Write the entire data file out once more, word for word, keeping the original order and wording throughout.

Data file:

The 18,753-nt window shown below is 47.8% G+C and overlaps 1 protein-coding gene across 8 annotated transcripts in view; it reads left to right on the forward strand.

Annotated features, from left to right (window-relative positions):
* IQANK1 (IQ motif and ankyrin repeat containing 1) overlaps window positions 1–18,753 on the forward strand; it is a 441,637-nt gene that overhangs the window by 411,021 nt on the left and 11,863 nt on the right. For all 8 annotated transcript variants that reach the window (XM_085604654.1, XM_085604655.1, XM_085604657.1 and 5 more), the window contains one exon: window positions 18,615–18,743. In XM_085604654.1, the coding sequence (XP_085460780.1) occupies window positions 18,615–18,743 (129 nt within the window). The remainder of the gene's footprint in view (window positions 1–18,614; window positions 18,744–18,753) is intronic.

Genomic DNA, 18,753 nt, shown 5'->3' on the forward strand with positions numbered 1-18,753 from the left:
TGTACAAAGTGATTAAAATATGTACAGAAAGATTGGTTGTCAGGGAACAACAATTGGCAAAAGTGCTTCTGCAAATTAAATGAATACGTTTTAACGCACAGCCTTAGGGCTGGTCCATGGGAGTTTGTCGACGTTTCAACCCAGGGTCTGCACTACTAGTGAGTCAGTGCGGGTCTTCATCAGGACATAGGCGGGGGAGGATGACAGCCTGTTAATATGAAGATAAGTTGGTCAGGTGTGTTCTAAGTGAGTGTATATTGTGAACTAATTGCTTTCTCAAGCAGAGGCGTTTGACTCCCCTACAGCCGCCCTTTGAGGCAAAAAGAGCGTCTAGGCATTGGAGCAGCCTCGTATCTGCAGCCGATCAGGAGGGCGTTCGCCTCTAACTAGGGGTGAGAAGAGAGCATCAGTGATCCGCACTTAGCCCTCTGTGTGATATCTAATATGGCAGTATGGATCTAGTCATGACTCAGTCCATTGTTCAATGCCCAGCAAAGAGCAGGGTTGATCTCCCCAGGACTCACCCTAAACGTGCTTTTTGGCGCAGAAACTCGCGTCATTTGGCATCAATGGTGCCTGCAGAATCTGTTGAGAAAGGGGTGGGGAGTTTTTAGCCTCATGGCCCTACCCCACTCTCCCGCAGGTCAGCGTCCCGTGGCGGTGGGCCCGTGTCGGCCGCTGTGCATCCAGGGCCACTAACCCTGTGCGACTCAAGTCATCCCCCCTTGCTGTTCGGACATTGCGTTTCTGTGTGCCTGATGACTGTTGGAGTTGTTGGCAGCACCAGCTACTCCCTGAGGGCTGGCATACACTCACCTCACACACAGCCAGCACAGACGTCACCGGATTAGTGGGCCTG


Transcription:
The 18,753-nt window shown below is 47.8% G+C and overlaps 1 protein-coding gene across 8 annotated transcripts in view; it reads left to right on the forward strand.

Annotated features, from left to right (window-relative positions):
* IQANK1 (IQ motif and ankyrin repeat containing 1) overlaps window positions 1–18,753 on the forward strand; it is a 441,637-nt gene that overhangs the window by 411,021 nt on the left and 11,863 nt on the right. For all 8 annotated transcript variants that reach the window (XM_085604654.1, XM_085604655.1, XM_085604657.1 and 5 more), the window contains one exon: window positions 18,615–18,743. In XM_085604654.1, the coding sequence (XP_085460780.1) occupies window positions 18,615–18,743 (129 nt within the window). The remainder of the gene's footprint in view (window positions 1–18,614; window positions 18,744–18,753) is intronic.

Genomic DNA, 18,753 nt, shown 5'->3' on the forward strand with positions numbered 1-18,753 from the left:
TGTACAAAGTGATTAAAATATGTACAGAAAGATTGGTTGTCAGGGAACAACAATTGGCAAAAGTGCTTCTGCAAATTAAATGAATACGTTTTAACGCACAGCCTTAGGGCTGGTCCATGGGAGTTTGTCGACGTTTCAACCCAGGGTCTGCACTACTAGTGAGTCAGTGCGGGTCTTCATCAGGACATAGGCGGGGGAGGATGACAGCCTGTTAATATGAAGATAAGTTGGTCAGGTGTGTTCTAAGTGAGTGTATATTGTGAACTAATTGCTTTCTCAAGCAGAGGCGTTTGACTCCCCTACAGCCGCCCTTTGAGGCAAAAAGAGCGTCTAGGCATTGGAGCAGCCTCGTATCTGCAGCCGATCAGGAGGGCGTTCGCCTCTAACTAGGGGTGAGAAGAGAGCATCAGTGATCCGCACTTAGCCCTCTGTGTGATATCTAATATGGCAGTATGGATCTAGTCATGACTCAGTCCATTGTTCAATGCCCAGCAAAGAGCAGGGTTGATCTCCCCAGGACTCACCCTAAACGTGCTTTTTGGCGCAGAAACTCGCGTCATTTGGCATCAATGGTGCCTGCAGAATCTGTTGAGAAAGGGGTGGGGAGTTTTTAGCCTCATGGCCCTACCCCACTCTCCCGCAGGTCAGCGTCCCGTGGCGGTGGGCCCGTGTCGGCCGCTGTGCATCCAGGGCCACTAACCCTGTGCGACTCAAGTCATCCCCCCTTGCTGTTCGGACATTGCGTTTCTGTGTGCCTGATGACTGTTGGAGTTGTTGGCAGCACCAGCTACTCCCTGAGGGCTGGCATACACTCACCTCACACACAGCCAGCACAGACGTCACCGGATTAGTGGGCCTG